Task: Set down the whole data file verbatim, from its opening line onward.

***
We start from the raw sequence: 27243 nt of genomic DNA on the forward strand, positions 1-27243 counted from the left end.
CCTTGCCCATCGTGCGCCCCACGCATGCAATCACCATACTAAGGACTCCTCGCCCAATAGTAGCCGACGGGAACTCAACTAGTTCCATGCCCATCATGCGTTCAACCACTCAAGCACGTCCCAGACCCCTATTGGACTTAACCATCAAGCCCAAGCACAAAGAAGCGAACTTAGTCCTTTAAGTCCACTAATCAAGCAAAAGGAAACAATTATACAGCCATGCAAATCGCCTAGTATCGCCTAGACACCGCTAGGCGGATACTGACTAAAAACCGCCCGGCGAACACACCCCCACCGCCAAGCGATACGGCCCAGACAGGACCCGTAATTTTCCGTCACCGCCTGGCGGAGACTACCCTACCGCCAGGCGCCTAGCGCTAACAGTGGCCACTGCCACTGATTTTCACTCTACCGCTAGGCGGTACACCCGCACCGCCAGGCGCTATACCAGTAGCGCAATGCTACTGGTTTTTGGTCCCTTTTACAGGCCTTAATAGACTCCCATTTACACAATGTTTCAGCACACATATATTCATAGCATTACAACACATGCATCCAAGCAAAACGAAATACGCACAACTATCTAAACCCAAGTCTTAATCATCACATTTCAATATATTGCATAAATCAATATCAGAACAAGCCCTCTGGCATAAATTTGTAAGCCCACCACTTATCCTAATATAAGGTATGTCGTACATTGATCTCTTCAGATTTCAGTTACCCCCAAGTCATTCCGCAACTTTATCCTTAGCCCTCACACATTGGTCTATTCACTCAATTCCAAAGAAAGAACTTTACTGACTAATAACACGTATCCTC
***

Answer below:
We start from the raw sequence: 27243 nt of genomic DNA on the forward strand, positions 1-27243 counted from the left end.
CCTTGCCCATCGTGCGCCCCACGCATGCAATCACCATACTAAGGACTCCTCGCCCAATAGTAGCCGACGGGAACTCAACTAGTTCCATGCCCATCATGCGTTCAACCACTCAAGCACGTCCCAGACCCCTATTGGACTTAACCATCAAGCCCAAGCACAAAGAAGCGAACTTAGTCCTTTAAGTCCACTAATCAAGCAAAAGGAAACAATTATACAGCCATGCAAATCGCCTAGTATCGCCTAGACACCGCTAGGCGGATACTGACTAAAAACCGCCCGGCGAACACACCCCCACCGCCAAGCGATACGGCCCAGACAGGACCCGTAATTTTCCGTCACCGCCTGGCGGAGACTACCCTACCGCCAGGCGCCTAGCGCTAACAGTGGCCACTGCCACTGATTTTCACTCTACCGCTAGGCGGTACACCCGCACCGCCAGGCGCTATACCAGTAGCGCAATGCTACTGGTTTTTGGTCCCTTTTACAGGCCTTAATAGACTCCCATTTACACAATGTTTCAGCACACATATATTCATAGCATTACAACACATGCATCCAAGCAAAACGAAATACGCACAACTATCTAAACCCAAGTCTTAATCATCACATTTCAATATATTGCATAAATCAATATCAGAACAAGCCCTCTGGCATAAATTTGTAAGCCCACCACTTATCCTAATATAAGGTATGTCGTACATTGATCTCTTCAGATTTCAGTTACCCCCAAGTCATTCCGCAACTTTATCCTTAGCCCTCACACATTGGTCTATTCACTCAATTCCAAAGAAAGAACTTTACTGACTAATAACACGTATCCTC